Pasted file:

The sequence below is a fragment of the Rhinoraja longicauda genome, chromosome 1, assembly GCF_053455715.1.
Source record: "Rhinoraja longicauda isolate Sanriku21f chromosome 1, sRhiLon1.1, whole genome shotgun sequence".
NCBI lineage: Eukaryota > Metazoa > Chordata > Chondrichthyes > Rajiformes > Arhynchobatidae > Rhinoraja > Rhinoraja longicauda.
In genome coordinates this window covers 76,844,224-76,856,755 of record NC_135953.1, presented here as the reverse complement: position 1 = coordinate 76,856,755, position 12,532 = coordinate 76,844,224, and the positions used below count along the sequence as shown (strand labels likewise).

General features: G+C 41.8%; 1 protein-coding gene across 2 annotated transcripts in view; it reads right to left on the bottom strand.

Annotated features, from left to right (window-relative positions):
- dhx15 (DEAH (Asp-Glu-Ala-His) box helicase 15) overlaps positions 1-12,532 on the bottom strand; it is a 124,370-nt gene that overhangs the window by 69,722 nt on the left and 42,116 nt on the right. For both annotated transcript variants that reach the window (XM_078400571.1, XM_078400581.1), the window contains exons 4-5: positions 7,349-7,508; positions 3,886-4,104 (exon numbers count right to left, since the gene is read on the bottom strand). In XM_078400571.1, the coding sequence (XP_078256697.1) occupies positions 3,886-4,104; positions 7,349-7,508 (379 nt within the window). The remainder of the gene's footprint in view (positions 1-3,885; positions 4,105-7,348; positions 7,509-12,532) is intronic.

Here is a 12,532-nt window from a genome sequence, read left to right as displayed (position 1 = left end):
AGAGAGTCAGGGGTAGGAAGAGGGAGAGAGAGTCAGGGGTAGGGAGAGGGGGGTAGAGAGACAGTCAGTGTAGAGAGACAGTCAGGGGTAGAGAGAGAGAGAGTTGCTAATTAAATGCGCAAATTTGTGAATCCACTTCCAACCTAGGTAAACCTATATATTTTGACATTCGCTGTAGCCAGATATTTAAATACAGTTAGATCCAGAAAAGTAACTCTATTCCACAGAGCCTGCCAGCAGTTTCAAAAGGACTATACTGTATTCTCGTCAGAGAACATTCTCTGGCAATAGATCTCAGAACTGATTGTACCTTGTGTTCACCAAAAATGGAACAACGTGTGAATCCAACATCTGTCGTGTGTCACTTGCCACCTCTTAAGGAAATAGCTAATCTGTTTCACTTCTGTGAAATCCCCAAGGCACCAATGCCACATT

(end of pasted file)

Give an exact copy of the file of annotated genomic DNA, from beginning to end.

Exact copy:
The sequence below is a fragment of the Rhinoraja longicauda genome, chromosome 1, assembly GCF_053455715.1.
Source record: "Rhinoraja longicauda isolate Sanriku21f chromosome 1, sRhiLon1.1, whole genome shotgun sequence".
NCBI lineage: Eukaryota > Metazoa > Chordata > Chondrichthyes > Rajiformes > Arhynchobatidae > Rhinoraja > Rhinoraja longicauda.
In genome coordinates this window covers 76,844,224-76,856,755 of record NC_135953.1, presented here as the reverse complement: position 1 = coordinate 76,856,755, position 12,532 = coordinate 76,844,224, and the positions used below count along the sequence as shown (strand labels likewise).

General features: G+C 41.8%; 1 protein-coding gene across 2 annotated transcripts in view; it reads right to left on the bottom strand.

Annotated features, from left to right (window-relative positions):
- dhx15 (DEAH (Asp-Glu-Ala-His) box helicase 15) overlaps positions 1-12,532 on the bottom strand; it is a 124,370-nt gene that overhangs the window by 69,722 nt on the left and 42,116 nt on the right. For both annotated transcript variants that reach the window (XM_078400571.1, XM_078400581.1), the window contains exons 4-5: positions 7,349-7,508; positions 3,886-4,104 (exon numbers count right to left, since the gene is read on the bottom strand). In XM_078400571.1, the coding sequence (XP_078256697.1) occupies positions 3,886-4,104; positions 7,349-7,508 (379 nt within the window). The remainder of the gene's footprint in view (positions 1-3,885; positions 4,105-7,348; positions 7,509-12,532) is intronic.

Here is a 12,532-nt window from a genome sequence, read left to right as displayed (position 1 = left end):
AGAGAGTCAGGGGTAGGAAGAGGGAGAGAGAGTCAGGGGTAGGGAGAGGGGGGTAGAGAGACAGTCAGTGTAGAGAGACAGTCAGGGGTAGAGAGAGAGAGAGTTGCTAATTAAATGCGCAAATTTGTGAATCCACTTCCAACCTAGGTAAACCTATATATTTTGACATTCGCTGTAGCCAGATATTTAAATACAGTTAGATCCAGAAAAGTAACTCTATTCCACAGAGCCTGCCAGCAGTTTCAAAAGGACTATACTGTATTCTCGTCAGAGAACATTCTCTGGCAATAGATCTCAGAACTGATTGTACCTTGTGTTCACCAAAAATGGAACAACGTGTGAATCCAACATCTGTCGTGTGTCACTTGCCACCTCTTAAGGAAATAGCTAATCTGTTTCACTTCTGTGAAATCCCCAAGGCACCAATGCCACATT